Endurance—Vital for Christians
“Supply to your faith . . . endurance.”—2 PETER 1:5, 6.
1, 2. Why must all of us endure to the end?
THE traveling overseer and his wife were visiting a fellow Christian in his 90’s. He had spent decades in the full-time ministry. As they talked, the older brother reminisced about some of the privileges he had enjoyed over the years. “But,” he lamented as tears started streaming down his face, “now I am not able to do much of anything.” The traveling overseer opened his Bible and read Matthew 24:13, where Jesus Christ is quoted as saying: “He that has endured to the end is the one that will be saved.” Then the overseer looked at the dear brother and said: “The final assignment all of us have, no matter how much or how little we can do, is to endure to the end.”
2 Yes, as Christians all of us must endure to the end of this system of things or to the end of our lives. There is no other way to receive Jehovah’s approval for salvation. We are in a race for life, and we must “run with endurance” until we cross the finish line. (Hebrews 12:1) The apostle Peter emphasized the importance of this quality when he urged fellow Christians: “Supply to your faith . . . endurance.” (2 Peter 1:5, 6) But what exactly is endurance?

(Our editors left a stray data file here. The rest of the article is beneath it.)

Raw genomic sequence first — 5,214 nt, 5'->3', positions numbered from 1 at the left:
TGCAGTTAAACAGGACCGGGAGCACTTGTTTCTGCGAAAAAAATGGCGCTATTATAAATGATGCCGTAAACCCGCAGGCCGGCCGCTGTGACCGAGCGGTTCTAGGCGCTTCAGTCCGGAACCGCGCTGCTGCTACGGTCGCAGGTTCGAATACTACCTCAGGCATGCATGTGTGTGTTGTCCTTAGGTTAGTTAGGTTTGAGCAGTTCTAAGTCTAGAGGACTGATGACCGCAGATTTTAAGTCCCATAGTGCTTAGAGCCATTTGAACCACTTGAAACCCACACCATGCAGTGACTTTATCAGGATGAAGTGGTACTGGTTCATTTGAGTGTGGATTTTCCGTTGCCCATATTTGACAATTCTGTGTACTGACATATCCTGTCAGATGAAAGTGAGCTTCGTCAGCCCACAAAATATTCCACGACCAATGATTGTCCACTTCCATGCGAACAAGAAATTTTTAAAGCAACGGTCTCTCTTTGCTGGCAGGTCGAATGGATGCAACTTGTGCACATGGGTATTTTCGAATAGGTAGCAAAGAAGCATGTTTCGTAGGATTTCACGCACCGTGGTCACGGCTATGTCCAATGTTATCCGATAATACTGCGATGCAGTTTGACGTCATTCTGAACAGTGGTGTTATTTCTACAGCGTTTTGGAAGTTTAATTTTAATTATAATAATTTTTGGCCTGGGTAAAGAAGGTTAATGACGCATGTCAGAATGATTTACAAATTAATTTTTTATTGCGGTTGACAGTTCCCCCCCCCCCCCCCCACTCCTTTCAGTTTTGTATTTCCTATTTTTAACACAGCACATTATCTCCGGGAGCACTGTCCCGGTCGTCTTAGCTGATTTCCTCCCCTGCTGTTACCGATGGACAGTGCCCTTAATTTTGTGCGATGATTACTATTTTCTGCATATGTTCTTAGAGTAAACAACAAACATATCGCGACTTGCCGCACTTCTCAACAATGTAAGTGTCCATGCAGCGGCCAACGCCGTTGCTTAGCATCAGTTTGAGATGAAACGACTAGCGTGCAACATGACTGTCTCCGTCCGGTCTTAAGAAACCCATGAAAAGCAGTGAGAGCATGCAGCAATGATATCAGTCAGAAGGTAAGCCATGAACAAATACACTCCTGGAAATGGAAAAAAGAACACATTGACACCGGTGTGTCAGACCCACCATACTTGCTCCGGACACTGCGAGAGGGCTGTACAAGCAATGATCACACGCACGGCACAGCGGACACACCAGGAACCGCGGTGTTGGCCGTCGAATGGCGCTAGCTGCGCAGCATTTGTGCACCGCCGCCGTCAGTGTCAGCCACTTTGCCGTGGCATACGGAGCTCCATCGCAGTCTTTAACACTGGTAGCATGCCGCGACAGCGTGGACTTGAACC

Endurance—What It Means
3, 4. What does it mean to endure?
3 What does it mean to endure? The Greek verb for “endure” (hy·po·meʹno) literally means “remain or stay under.” It occurs 17 times in the Bible. According to lexicographers W. Bauer, F. W. Gingrich, and F. Danker, it means “remain instead of fleeing . . . , stand one’s ground, hold out.” The Greek noun for “endurance” (hy·po·mo·neʹ) occurs over 30 times. Regarding it, A New Testament Wordbook, by William Barclay, says: “It is the spirit which can bear things, not simply with resignation, but with blazing hope . . . It is the quality which keeps a man on his feet with his face to the wind. It is the virtue which can transmute the hardest trial into glory because beyond the pain it sees the goal.”
4 Endurance, then, enables us to stand our ground and not lose hope in the face of obstacles or hardships. (Romans 5:3-5) It looks beyond the present pain to the goal—the prize, or gift, of eternal life, whether in heaven or on earth.—James 1:12.
5. (a) Why do all Christians “have need of endurance”? (b) Into what two categories may our trials be divided?
5 As Christians, all of us “have need of endurance.” (Hebrews 10:36) Why? Basically because we “meet with various trials.” The Greek text here at James 1:2 suggests an unexpected or unwelcome encounter, as when a person is confronted by a robber. (Compare Luke 10:30.) We meet with trials that may be divided into two categories: those that are common to men as a result of inherited sin, and those that develop because of our godly devotion. (1 Corinthians 10:13; 2 Timothy 3:12) What are some of these trials?
6. How did one Witness endure when faced with a painful illness?